What's behind the recent success of faith-based movies and television programs in Hollywood? The question isn't what, but who?
For 22 years, Ted Baehr and the family-friendly faith-based awards show he and his magazine Movieguide founded have been handing out awards and cash prizes to the best, most inspiring and most faith-friendly movies and television programs released by Hollywood.
Within five years of the first awards show in 1993, Hollywood produced a major movie, Amistad, containing an overt presentation of the gospel of Jesus Christ, a major animated movie about Moses and the Exodus called The Prince of Egypt, and The Apostle, a film about a wayward preacher who finds redemption preaching the gospel.
In 2004, the entertainment world was shocked by the $611 million blockbuster success of an R-rated movie about Jesus, Mel Gibson's The Passion of the Christ.
Following soon thereafter were such successes as The Blind Side, several popular movies based on the Christian fantasy novels of C.S. Lewis and J.R.R. Tolkien, and smaller independent successes like Amazing Grace, Facing the Giants, Fireproof, Soul Surfer and Courageous.
Even Superman went to church for answers while Spider-Man went to the foot of the cross in Spider-Man 3, Iron Man exorcised his personal demons and Captain America declared (in Marvel's The Avengers) "There's only one God."
Then, in 2013, the dam burst when The Bible and Duck Dynasty, two faith-based programs, set the TV world on fire, and a little movie called 42 showed the world that the man who truly broke the color barrier in baseball and paved the way for the 1960s civil rights movement led by Martin Luther King and his friend Ralph Abernathy was Jesus Christ.
Suddenly, as the old year gave way to new hope, several faith-based movies captured the box office in the spring of 2014, led by the No. 1 movies Son of God and Noah, followed by the surprising success of God's Not Dead and Heaven Is for Real, two small movies that stunned the naysayers with box office receipts of $59 million and $82 million, respectively.
"This success should come as no surprise," Baehr says.
"As Superman tells Lois Lane in Superman Returns, people want and need a savior. They want to see inspiring movies that celebrate the true, the good and the beautiful. They want to see justice prevail over injustice and compassion overcome cruelty. They love heroes who are willing to sacrifice themselves for their fellow human beings, as Jesus did."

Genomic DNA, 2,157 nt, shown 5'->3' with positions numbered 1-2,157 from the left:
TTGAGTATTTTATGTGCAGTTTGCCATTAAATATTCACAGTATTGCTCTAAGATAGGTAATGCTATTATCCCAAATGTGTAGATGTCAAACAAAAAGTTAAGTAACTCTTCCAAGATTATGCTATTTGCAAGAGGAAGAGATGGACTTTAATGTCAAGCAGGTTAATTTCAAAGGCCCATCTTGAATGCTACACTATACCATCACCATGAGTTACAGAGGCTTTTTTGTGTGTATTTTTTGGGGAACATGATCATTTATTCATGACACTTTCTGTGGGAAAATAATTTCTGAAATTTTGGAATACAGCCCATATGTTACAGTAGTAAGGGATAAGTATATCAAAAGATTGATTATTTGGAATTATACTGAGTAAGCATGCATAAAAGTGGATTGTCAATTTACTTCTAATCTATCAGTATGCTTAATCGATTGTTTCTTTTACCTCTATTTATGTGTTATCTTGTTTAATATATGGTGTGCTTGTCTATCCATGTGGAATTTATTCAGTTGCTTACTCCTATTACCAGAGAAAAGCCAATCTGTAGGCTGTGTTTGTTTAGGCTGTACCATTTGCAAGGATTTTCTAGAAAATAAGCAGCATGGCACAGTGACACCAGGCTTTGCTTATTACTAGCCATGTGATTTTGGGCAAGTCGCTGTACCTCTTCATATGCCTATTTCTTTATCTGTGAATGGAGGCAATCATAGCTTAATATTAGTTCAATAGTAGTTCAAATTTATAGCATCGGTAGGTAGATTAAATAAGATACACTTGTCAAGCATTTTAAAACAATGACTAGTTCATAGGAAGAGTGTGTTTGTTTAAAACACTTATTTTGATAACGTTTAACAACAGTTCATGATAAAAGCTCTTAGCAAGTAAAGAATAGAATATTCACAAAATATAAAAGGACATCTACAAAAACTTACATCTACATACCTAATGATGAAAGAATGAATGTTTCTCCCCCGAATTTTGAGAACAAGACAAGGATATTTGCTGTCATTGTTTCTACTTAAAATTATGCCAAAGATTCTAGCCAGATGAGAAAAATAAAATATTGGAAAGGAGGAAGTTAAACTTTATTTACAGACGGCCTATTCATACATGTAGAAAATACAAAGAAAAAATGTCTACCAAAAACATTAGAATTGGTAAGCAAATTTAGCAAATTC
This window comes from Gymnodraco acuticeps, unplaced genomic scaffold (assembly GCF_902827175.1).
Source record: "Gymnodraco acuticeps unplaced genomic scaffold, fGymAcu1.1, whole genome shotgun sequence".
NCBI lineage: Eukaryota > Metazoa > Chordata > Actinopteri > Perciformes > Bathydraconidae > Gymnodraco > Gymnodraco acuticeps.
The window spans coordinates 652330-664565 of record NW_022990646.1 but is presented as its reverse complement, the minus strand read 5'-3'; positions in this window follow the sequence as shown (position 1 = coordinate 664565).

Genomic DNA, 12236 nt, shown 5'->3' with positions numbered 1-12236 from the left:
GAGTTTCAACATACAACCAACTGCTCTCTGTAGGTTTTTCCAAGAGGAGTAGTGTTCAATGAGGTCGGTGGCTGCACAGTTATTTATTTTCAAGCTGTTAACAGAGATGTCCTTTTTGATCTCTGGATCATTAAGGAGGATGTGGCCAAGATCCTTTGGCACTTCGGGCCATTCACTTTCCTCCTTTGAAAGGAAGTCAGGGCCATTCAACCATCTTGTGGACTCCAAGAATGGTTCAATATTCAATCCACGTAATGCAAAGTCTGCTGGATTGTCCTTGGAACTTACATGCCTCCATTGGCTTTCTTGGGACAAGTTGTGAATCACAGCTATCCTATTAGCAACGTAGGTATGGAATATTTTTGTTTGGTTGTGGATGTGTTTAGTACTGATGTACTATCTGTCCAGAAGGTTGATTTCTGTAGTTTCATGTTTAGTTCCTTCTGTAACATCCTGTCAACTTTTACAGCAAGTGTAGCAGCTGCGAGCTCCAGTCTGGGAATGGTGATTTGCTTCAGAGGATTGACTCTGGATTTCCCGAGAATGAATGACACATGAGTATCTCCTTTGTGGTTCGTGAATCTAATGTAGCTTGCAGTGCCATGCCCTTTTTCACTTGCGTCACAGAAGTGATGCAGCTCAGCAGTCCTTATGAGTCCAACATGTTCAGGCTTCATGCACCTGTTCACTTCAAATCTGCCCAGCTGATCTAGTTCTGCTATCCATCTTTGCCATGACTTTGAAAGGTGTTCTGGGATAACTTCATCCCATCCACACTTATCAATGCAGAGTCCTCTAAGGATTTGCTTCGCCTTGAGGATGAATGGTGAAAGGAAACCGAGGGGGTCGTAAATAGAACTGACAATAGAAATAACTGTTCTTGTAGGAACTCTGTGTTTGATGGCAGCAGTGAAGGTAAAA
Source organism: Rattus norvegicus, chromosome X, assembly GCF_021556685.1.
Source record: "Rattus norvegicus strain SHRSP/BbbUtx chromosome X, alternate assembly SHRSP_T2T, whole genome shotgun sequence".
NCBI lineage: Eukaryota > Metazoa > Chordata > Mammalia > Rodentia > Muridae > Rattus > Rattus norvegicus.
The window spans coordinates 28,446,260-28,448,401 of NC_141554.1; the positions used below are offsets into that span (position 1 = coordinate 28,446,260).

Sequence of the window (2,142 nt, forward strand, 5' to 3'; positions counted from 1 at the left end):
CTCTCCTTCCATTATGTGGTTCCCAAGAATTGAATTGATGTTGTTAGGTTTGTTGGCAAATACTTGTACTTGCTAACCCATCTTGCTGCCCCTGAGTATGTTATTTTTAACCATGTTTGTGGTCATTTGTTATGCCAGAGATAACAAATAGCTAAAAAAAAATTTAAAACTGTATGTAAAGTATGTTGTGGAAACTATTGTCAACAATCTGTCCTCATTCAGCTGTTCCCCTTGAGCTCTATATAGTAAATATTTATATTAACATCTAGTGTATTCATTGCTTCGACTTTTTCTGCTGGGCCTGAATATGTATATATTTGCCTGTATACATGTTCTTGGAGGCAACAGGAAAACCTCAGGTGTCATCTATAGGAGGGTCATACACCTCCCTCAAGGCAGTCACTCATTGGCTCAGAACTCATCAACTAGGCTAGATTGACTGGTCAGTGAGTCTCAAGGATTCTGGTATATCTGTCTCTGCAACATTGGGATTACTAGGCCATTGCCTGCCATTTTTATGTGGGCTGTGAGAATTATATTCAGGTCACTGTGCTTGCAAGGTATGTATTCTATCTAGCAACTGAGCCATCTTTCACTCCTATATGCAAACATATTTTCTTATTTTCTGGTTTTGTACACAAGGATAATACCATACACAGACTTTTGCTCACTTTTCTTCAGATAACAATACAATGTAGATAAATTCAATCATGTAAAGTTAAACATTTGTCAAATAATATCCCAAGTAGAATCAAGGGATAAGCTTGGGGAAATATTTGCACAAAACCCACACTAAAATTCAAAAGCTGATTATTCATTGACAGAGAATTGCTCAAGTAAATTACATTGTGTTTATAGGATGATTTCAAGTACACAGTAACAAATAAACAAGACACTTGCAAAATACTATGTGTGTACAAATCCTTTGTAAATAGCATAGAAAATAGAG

Baehr noted that, when you adjust for inflation, two of the top movies are The Sound of Music, about a former nun who transforms a family, and The Ten Commandments, with Ben-Hur not far behind.
"Even movies like Star Wars and E.T. are redemptive allegories that reflect the story of Jesus," he opines.
Besides holding Movieguide's Annual Faith & Values Awards and Report to the Entertainment Industry every year at Oscar time, Baehr and his staff consult with screenwriters, filmmakers, producers, studio executives, production heads and other industry leaders about their ideas, screenplays and upcoming projects. That includes telling them what people of faith and values, including parents with children, want to see in movies and on television.
"We like to accentuate the positive and eliminate the negative," Baehr explains, "so that Hollywood learns that people crave family-friendly and faith-friendly material that inspires them and uplifts them and amazes them, in a good way.
"People's lives are already hard enough," he adds. "So why bring them more misery, more ugliness, more despair? And, if they learn a positive lesson along the way, so much the better!"
He notes there are more than 2.38 billion Christians in the world and that 50 percent or more of them regularly go to church.
Baehr says he and his group are a Christian ministry. They define the gospel of Jesus Christ, he says, by pointing to biblical passages such as John 1:9, John 3:16-21, 1 Corinthians 15, and Philippians 4:8:
"Jesus died for the sins of every person and was buried, but rose from the dead. He brings true enlightenment to all people and promises eternal life, abundant happiness, and infinite love to all those who believe in Him. Finally, He wants us to focus on whatever is true, noble, good, lovely, admirable, pure and excellent."
Author of many books, including The Culture-Wise Family and How To Succeed in Hollywood (Without Losing Your Soul), Baehr is chairman of the Christian Film & Television Commission (CFTVC) and its family guide to movies and entertainment, Movieguide.
CFTVC and Movieguide are an international, nonprofit ministry dedicated to "redeeming the values of the entertainment industry by influencing industry executives and by informing and equipping the public about the influence of the entertainment media."
Each year at the Faith & Values Awards, Baehr presents highlights from Movieguide's Annual Report to the Entertainment Industry, a comprehensive financial analysis of the movie business showing that moviegoers prefer family-friendly movies with Christian, biblical, traditional, patriotic, freedom-loving, capitalist and constitutional content and values. Every quarter, he teaches a four-day filmmaking workshop teaching students the tools of the trade.
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